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The latest Columbus Chamber CEO Insights event featured Yaromir Steiner, founder and CEO of Steiner & Associates, and Denny Gerdeman, chair and founder of Chute Gerdeman. These two seasoned retail leaders shared their experiences in the industry, how Columbus has grown into a retail mecca of talent and innovation, and what the future might hold for retail.

As I was listening to them, it occurred to me that these lessons are also very relevant to modern sellers and leaders in any industry. While a few of them are tried and true, some may surprise you.

  1. Your reputation will be remembered.

You never know where your connections and work quality may lead, or come full circle. For example, Yaromir was part of the 1990 CocoWalk design – think of it as an early version of what Easton is today. Les Wexner’s Limited Express had a location at this destination shopping experience, and it was the chain’s best-selling store. When Easton came up for build decades later, Wexner remembered Yaromir for his work, and that was a major factor in his winning the business.

  1. Say yes to diverse learning experiences.

Divergent learning experiences give you enhanced perspective. Yaromir was an engineer by schooling who made his legacy in the retail arena. He credits that, as well as his international upbringing, as important to his business approach, design aesthetic, and success.

  1. It’s about your client. And your client’s customer.

Denny expressed that you have to understand your clients, and your clients’ customers.  We must master delivering engagements at all points of access. That’s not only critical in retail, but across every industry. Today it’s not just how well you know your own client, but also about well you know their clients. That extra step will help uncover opportunities to solve for challenges and become a strategic advisor in new ways.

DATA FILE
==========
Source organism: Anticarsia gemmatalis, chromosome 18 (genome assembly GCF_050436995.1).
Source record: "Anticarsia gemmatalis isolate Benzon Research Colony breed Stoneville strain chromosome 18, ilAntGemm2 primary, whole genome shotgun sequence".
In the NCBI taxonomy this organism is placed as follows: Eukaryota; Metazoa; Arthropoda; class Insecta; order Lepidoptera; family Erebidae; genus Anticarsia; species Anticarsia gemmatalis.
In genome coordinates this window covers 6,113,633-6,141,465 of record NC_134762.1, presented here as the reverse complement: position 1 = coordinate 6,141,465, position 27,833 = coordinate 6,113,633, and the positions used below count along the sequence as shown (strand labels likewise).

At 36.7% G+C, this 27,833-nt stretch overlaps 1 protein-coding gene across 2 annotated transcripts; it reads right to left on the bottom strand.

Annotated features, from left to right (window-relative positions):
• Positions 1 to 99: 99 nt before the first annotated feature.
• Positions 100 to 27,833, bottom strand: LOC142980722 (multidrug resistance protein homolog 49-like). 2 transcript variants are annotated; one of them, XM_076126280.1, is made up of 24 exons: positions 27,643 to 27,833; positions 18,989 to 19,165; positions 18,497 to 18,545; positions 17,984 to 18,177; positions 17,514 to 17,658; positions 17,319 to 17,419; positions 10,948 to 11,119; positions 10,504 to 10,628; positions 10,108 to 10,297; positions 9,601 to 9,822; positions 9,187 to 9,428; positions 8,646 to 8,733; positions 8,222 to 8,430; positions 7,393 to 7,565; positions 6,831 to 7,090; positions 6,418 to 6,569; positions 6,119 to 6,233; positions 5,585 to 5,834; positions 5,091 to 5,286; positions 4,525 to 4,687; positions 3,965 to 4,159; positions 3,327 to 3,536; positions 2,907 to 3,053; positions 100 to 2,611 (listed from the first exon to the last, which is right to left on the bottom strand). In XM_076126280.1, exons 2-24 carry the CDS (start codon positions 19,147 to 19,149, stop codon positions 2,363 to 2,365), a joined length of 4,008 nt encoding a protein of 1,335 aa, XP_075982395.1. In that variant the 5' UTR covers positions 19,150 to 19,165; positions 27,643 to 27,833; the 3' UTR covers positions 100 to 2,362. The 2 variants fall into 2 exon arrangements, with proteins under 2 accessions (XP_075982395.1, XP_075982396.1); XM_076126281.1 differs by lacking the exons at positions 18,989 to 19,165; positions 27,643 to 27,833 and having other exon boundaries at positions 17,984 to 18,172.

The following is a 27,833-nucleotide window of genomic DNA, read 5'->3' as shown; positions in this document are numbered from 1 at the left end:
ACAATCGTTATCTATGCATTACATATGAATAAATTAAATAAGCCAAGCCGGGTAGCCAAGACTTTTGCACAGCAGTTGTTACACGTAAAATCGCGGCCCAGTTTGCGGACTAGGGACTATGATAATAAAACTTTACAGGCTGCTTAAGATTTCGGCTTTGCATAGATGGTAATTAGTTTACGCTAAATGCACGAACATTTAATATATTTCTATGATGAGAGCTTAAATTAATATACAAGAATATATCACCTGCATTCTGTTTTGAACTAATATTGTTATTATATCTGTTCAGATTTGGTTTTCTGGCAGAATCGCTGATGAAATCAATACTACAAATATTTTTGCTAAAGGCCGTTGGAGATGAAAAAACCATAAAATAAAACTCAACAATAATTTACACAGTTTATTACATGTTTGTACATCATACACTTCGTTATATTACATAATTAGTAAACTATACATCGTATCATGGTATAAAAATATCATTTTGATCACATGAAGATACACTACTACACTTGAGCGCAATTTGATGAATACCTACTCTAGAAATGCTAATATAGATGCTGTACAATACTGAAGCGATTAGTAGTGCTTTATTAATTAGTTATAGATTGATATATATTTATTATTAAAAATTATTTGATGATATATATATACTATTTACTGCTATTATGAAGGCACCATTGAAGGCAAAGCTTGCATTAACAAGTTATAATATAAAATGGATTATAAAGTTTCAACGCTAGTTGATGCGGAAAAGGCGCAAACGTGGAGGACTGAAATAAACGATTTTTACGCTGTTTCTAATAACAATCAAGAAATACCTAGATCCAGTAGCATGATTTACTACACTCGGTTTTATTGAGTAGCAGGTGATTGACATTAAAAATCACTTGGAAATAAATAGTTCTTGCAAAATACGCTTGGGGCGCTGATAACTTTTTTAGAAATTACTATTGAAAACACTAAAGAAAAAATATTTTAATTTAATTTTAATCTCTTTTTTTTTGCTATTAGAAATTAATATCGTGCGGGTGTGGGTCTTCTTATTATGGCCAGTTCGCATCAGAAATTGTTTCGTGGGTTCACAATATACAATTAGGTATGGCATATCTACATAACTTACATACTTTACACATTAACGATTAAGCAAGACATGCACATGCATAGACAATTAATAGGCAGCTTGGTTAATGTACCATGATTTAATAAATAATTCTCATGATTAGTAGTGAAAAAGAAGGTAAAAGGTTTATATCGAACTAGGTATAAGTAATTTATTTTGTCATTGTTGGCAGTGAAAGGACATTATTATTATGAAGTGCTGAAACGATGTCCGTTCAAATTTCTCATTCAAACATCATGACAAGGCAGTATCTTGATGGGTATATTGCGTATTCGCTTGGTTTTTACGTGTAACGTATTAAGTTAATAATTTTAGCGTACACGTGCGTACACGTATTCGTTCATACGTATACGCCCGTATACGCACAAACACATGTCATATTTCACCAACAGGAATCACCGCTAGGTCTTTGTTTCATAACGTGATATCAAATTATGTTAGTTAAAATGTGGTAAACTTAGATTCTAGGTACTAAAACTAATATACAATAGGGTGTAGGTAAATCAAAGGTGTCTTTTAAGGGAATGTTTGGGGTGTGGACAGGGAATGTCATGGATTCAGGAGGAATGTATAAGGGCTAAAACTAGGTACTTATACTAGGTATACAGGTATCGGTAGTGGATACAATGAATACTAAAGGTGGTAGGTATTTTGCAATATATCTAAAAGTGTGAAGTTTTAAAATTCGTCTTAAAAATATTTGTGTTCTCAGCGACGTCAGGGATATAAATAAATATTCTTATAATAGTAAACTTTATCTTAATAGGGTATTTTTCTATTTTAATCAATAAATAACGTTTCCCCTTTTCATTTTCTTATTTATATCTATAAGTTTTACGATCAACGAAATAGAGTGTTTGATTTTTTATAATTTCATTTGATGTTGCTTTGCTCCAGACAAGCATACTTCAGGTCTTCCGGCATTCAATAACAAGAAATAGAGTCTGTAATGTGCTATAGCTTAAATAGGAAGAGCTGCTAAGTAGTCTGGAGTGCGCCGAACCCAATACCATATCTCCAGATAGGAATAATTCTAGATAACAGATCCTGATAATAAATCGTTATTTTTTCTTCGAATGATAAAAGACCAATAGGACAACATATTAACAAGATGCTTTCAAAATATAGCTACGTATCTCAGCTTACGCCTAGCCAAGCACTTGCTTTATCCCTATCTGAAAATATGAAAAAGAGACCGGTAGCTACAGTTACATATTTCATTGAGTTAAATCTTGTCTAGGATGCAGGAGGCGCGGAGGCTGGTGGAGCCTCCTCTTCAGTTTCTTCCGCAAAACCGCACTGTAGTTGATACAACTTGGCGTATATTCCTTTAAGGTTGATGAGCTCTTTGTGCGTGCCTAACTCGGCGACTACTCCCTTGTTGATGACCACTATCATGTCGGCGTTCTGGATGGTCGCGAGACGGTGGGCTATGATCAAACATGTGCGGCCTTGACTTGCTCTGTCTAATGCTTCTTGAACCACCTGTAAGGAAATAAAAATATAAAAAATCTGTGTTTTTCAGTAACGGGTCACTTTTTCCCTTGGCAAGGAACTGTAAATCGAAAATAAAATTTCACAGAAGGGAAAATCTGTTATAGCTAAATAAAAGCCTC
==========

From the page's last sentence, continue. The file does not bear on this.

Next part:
1. Reinvent when things are going well.

Change is permanent. And to thrive, we must embrace consistent reinvention.  Yaromir shared a quote from Les Wexner that resonated with me: “The time to change things is when they aren’t broken.” There’s a constant challenge to stay fresh, to reinvent – especially when everything is working well.

  1. Your uniqueness will bring buyers back.

Buyers won’t return if what you offer is stale, or the same as what you offered the last time they visited. We must also reduce the barriers to buy, because people are time starved today. As for younger buyers, they tend to want uniqueness, even hand-crafted products and solutions – nothing cookie cutter. How can you stay original, interesting, and fresh?

  1. Openly share your secret sauce.

Yaromir is known for his openness. He is even known for hosting his competitors and revealing his secrets for success. Why? He shares his expertise in service of his mission of “place creation.” So you might see him guiding his competitors around Easton, showing them what worked and how he created such success here in Columbus. What is your mission, and how can you extend beyond your inner circles to support it?

For more leadership insights from the Columbus Region’s top leaders, read my recaps of past CEO Insights events: Dan Creekmur of Columbia Gas and David Kaufman of Motorists Insurance Group.

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